I think it can be the clove note so strongly present in the heart of kouros and far more gentle in orange spice.
I just received a lovely bundle of decants that are mostly 'masculine' fragrances such as Creed's Green Irish Tweed, Royal English Leather, Acier Aluminium and Orange Spice.
So far I've tested GIT and Orange Spice and I have a question. What is/are the ingredients that make them smell so classically 'after shavey'? It's not that I dislike them, but there's an element to both of these that leaps up and shouts "Dad!" and I don't always get that from masculine fragrances. (I'm female, by the way.)
The Creed website lists the notes for GIT as "Verbena, Violet Leaves, Florentine Iris, Sandalwood and Ambergris" and describes Orange Spice as "Warm, fruity and spicy with orange, cinnamon and clove notes".
What I'm smelling is quite high-pitched, a bit salty and herbal/green. It might be a bit musky, I'm more used to women's musks so I'm not sure about that. It's a note I have smelled in a lot men's 'aftershave' fragrances from my youth. Looking at the BN directory I see Orange Spice likened to Kouros and re-smelling now, I recognise the similarity. (Kouros was HUGE when I was a youngster back in the 80s.)
I'd love to know what this note is because it's so powerful that I don't think I could wear this fragrance out in public while it's in full blast. But that doesn't mean I dislike it.
I think it can be the clove note so strongly present in the heart of kouros and far more gentle in orange spice.
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Thanks magnifiscent; it's certainly about the right pitch and perhaps a bit medicinal. But clove isn't listed as a note in Green Irish Tweed and I get a good wallop of whatever this is in there as well. I can only describe it as being 'that smell that makes you realise you're smelling a man's cologne, definitely not a woman's'.
Does that help at all?
I know what you're talking about, Wordbird. As a woman who primarily wears men's & unisex fragrances I know that there's definitely a continuum of "masculine" smells & that there are some colognes that smell TOO masculine for me. Even though I'm not exactly the most feminine chick...some colognes out there would make me feel downright uncomfortable to wear! Green Irish Tweed is actually one of them. It would definitely be interesting to know what makes a fragrance "masculine." I wish more people would respond to your thread!
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I enjoy masculine and feminine scents, depending on my mood. One thing I've noticed is that many masculine fragrances include combinations of notes such as woods, patchouli, civet, and strong spices done in a heavier way than feminine fragrances, I'm thinking of the likes of Polo green and Drakkar Noir. Many women's perfumes include lighter ingredients such as tea, amber, florals, clean musks, etc. Here I'm thinking of SJP Lovely, Bvlgari and Chanel fragrances for example. I know what you are talking about and this is as close as I can get to putting my finger on it.
it might be lavender or "lavandin". i dunno just a thought. i know girls wear lavender (i do and i love it) but to me a cologne with lavender is incredibly masculine and i love love love it. good lord i love lavender.
Oh yes, Jicky is my summer staple. Love love love lavender. And it's definitely not just for grannies - as Jicky proves, with its feral civet undertones. (Hoorah! Feral Grannies!)
It's not the note I'm thinking of - that's much more lasting than any lavender I've smelled, but they do share the same 'blast' character of really whooshing up your nose and - like clove - lavender is in the right 'pitch' as the note I'm thinking of.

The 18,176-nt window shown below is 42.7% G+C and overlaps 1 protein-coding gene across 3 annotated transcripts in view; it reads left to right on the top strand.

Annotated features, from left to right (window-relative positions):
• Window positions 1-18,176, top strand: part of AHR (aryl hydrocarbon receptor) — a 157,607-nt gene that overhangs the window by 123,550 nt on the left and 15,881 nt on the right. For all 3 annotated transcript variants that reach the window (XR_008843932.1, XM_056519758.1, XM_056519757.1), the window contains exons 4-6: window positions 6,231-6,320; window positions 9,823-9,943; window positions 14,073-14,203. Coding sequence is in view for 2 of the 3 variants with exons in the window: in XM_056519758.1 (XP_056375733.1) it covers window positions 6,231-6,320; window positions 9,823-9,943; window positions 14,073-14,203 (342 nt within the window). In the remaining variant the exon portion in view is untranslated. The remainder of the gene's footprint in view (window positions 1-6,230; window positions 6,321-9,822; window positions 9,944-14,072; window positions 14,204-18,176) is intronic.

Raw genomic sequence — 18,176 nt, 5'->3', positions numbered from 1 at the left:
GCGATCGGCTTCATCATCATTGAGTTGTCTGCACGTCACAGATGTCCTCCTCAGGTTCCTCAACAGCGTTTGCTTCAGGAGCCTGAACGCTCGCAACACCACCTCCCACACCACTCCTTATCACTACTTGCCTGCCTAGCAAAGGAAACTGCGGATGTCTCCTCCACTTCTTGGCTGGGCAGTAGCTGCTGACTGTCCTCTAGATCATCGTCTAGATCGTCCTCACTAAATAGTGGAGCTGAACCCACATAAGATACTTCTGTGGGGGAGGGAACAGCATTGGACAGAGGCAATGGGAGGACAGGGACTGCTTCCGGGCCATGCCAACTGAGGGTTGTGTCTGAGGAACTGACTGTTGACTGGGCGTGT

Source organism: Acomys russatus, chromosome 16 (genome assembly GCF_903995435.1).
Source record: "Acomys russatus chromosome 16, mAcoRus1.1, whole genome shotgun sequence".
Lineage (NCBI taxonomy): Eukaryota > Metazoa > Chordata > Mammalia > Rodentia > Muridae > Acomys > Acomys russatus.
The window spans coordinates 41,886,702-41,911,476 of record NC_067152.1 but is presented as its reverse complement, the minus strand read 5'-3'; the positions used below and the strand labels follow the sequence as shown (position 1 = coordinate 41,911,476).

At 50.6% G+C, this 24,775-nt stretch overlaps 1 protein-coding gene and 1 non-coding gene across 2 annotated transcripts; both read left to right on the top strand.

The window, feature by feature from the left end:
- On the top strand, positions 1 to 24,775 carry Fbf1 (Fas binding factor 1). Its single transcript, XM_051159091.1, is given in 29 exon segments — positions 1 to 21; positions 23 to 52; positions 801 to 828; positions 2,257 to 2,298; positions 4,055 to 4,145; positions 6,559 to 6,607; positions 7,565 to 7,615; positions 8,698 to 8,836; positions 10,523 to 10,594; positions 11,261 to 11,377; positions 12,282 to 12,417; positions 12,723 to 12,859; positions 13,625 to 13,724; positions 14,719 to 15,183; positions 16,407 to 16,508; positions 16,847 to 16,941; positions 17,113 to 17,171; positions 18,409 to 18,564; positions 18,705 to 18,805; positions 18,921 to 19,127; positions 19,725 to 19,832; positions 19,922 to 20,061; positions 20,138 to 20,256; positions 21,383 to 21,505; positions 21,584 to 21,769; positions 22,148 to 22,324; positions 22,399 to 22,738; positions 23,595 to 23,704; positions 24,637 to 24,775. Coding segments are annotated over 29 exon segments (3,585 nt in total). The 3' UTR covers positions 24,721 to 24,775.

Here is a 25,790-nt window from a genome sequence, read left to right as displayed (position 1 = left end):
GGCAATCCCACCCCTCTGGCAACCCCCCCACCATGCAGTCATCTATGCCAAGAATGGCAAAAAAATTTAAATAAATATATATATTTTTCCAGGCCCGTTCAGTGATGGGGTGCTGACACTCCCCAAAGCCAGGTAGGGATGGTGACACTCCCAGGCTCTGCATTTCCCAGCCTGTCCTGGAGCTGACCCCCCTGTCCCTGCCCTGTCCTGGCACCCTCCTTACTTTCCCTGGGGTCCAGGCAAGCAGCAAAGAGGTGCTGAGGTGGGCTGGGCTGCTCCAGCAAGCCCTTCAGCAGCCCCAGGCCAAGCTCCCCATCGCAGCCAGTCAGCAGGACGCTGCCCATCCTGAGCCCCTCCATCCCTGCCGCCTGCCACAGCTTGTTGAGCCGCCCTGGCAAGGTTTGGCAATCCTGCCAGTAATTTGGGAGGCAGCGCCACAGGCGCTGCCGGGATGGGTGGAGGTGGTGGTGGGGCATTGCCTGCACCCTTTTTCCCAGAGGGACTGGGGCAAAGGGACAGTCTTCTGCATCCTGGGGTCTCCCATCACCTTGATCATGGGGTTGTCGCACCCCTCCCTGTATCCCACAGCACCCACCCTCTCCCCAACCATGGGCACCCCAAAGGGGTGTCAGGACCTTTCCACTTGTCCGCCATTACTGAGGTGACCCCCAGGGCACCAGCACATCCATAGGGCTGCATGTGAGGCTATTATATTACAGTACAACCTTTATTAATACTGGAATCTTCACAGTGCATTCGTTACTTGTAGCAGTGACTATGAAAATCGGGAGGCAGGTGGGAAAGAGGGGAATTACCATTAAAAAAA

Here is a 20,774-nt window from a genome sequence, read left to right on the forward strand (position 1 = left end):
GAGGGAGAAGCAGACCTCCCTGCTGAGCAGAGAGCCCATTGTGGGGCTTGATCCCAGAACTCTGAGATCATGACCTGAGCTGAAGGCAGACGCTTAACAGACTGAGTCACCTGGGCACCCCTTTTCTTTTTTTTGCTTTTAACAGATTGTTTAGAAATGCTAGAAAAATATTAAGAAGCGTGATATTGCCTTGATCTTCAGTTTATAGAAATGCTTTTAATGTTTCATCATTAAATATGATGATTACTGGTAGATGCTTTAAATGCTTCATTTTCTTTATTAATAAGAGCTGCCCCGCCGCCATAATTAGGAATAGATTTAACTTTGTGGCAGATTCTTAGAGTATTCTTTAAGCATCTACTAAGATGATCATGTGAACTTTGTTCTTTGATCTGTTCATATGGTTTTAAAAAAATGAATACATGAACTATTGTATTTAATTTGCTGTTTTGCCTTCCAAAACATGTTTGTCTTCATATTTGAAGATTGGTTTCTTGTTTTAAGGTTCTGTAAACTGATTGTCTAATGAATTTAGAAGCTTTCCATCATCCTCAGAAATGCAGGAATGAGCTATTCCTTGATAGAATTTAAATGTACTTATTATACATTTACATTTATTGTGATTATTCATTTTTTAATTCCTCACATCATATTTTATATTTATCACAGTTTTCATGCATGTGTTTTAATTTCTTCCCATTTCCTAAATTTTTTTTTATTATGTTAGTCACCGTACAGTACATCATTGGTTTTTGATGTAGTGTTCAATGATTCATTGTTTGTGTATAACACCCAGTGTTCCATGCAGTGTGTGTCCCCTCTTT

I know lavender is an element in the classic 'Fougere' style that is almost exclusively masculine (though SJP's new one, Covet, is apparently a Fougere, just to be awkward). I wonder if any of the BN experts can help us out with this?
Could it be that I'm smelling a masculine musk?
Last edited by Wordbird; 15th October 2007 at 05:17 PM.
I know exactly what you are talking about as far as a scent smelling more masculine. A Dad scent as you put it. I think it might be a leather note, sandalwood note, lavander note and woodsy mossy type notes. I don't think you can peg a masculine note by " sweetness alone" as some scents for men are sweet but definatly masculine. Patchouli is another one you might find in the base of masculine scents. As mentioned above these notes just might be more pronounced in masculine scents. There is also alot of vetiver in mens frags too in the base. I am not certain but I think I read somewhere on this forum that vetiver stabilizes some of the other notes in a frag.
My two scents.
I know what triggers "masculine" for me....citrus + herbs.
I'm not entirely sure why this is. I read somewhere (maybe one of Mandy Aftel's books) that this combination is the base for "cologne" (as a type).
May need to go find Creed Green Irish Tweed now to see what you are talking about.....
Don't forget that mossy notes can put a scent in the masculine category. I don't have Orange Spice, but I think there's a fair amount of moss in Kouros. I'm too lazy to get my GIT out, but I think there's something mossy about it as well.
Also, when you think of fresh mens fragrances like Aqua di Gio and the like-- you get that Calone note-- and calone is an oceanic cousin to the moss notes. You pick up both calone and oakmoss variations in most men's shaving creams, gels, and grooming products.
Ah, this is brilliant help, thanks gents. It's so frustrating trying to explain a smell! I know that's the whole point of this board but if you can, picture a mad old woman waving her arms around in a bathroom and muttering 'that, that there, that's the bit I'm on about'.
So thanks for taking pity on me!
If it's any help, Creed's Royal English Leather doesn't have this note I'm thinking of.
It might be something to do with Patouli because to me Angel smells like Magnum (PI, not choc ice), but my hippy self remembers straight patouli oil as quite rounded. Can Patouli be really shouty and strident?
I'm going to have to go back to my bottle of Vetivert to check if that's an element of this. And I think the mossy notes might be the answer.